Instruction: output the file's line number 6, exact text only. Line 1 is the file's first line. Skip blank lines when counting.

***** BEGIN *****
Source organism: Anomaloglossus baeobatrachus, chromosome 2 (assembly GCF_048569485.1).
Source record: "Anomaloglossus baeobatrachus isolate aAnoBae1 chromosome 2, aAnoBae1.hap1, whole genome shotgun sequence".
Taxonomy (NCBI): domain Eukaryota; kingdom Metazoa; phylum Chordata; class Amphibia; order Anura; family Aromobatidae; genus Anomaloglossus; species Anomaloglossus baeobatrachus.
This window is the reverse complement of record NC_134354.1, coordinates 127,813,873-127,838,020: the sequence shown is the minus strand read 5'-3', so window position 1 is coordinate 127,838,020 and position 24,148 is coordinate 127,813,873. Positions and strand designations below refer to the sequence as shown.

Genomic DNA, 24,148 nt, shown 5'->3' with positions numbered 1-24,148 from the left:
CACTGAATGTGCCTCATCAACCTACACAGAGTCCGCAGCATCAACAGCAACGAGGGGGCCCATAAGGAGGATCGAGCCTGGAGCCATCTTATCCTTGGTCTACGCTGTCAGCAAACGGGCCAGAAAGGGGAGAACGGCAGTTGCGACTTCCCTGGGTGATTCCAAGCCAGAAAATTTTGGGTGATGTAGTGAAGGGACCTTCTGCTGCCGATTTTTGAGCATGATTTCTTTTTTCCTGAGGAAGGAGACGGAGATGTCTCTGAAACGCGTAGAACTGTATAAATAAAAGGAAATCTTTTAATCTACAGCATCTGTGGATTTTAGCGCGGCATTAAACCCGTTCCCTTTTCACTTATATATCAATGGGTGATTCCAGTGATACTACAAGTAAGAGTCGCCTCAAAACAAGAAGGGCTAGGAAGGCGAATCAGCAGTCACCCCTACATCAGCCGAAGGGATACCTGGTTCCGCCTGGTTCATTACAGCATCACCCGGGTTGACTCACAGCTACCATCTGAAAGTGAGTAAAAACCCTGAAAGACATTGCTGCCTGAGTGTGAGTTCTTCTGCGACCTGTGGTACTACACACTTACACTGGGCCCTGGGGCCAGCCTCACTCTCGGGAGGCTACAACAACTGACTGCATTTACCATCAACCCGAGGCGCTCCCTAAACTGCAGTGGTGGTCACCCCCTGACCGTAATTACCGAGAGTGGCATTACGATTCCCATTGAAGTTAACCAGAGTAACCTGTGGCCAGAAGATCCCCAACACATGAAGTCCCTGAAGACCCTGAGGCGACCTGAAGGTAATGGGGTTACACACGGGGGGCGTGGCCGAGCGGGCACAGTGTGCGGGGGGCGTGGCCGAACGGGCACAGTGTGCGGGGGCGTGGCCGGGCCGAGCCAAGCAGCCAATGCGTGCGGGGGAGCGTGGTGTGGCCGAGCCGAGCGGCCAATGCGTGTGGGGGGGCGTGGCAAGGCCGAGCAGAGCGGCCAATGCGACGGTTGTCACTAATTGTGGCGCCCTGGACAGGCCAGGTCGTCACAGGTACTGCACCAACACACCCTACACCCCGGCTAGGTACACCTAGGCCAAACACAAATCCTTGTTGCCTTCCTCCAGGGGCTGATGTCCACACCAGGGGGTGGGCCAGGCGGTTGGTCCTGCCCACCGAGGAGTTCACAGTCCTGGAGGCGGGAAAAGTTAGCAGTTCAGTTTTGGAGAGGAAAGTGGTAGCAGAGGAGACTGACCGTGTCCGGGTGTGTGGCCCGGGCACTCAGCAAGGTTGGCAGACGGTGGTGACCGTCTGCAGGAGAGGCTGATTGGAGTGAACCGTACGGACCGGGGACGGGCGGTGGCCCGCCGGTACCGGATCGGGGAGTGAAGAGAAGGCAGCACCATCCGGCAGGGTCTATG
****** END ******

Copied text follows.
CACTGAATGTGCCTCATCAACCTACACAGAGTCCGCAGCATCAACAGCAACGAGGGGGCCCATAAGGAGGATCGAGCCTGGAGCCATCTTATCCTTGGTCTACGCTGTCAGCAAACGGGCCAGAAAGGGGAGAACGGCAGTTGCGACTTCCCTGGGTGATTCCAAGCCAGAAAATTTTGGGTGATGTAGTGAAGGGACCTTCTGCTGCCGATTTTTGAGCATGATTTCTTTTTTCCTGAGGAAGGAGACGGAGATGTCTCTGAAACGCGTAGAACTGTATAAATAAAAGGAAATCTTTTAATCTACAGCATCTGTGGATTTTAGCGCGGCATTAAACCCGTTCCCTTTTCACTTATATATCAATGGGTGATTCCAGTGATACTACAAGTAAGAGTCGCCTCAAAACAAGAAGGGCTAGGAAGGCGAATCAGCAGTCACCCCTACATCAGCCGAAGGGATACCTGGTTCCGCCTGGTTCATTACAGCATCACCCGGGTTGACTCACAGCTACCATCTGAAAGTGAGTAAAAACCCTGAAAGACATTGCTGCCTGAGTGTGAGTTCTTCTGCGACCTGTGGTACTACACACTTACACTGGGCCCTGGGGCCAGCCTCACTCTCGGGAGGCTACAACAACTGACTGCATTTACCATCAACCCGAGGCGCTCCCTAAACTGCAGTGGTGGTCACCCCCTGACCGTAATTACCGAGAGTGGCATTACGATTCCCATTGAAGTTAACCAGAGTAACCTGTGGCCAGAAGATCCCCAACACATGAAGTCCCTGAAGACCCTGAGGCGACCTGAAGGTAATGGGGTTACACACGGGGGGCGTGGCCGAGCGGGCACAGTGTGCGGGGGGCGTGGCCGAACGGGCACAGTGTGCGGGGGCGTGGCCGGGCCGAGCCAAGCAGCCAATGCGTGCGGGGGAGCGTGGTGTGGCCGAGCCGAGCGGCCAATGCGTGTGGGGGGGCGTGGCAAGGCCGAGCAGAGCGGCCAATGCGACGGTTGTCACTAATTGTGGCGCCCTGGACAGGCCAGGTCGTCACAGGTACTGCACCAACACACCCTACACCCCGGCTAGGTACACCTAGGCCAAACACAAATCCTTGTTGCCTTCCTCCAGGGGCTGATGTCCACACCAGGGGGTGGGCCAGGCGGTTGGTCCTGCCCACCGAGGAGTTCACAGTCCTGGAGGCGGGAAAAGTTAGCAGTTCAGTTTTGGAGAGGAAAGTGGTAGCAGAGGAGACTGACCGTGTCCGGGTGTGTGGCCCGGGCACTCAGCAAGGTTGGCAGACGGTGGTGACCGTCTGCAGGAGAGGCTGATTGGAGTGAACCGTACGGACCGGGGACGGGCGGTGGCCCGCCGGTACCGGATCGGGGAGTGAAGAGAAGGCAGCACCATCCGGCAGGGTCTATG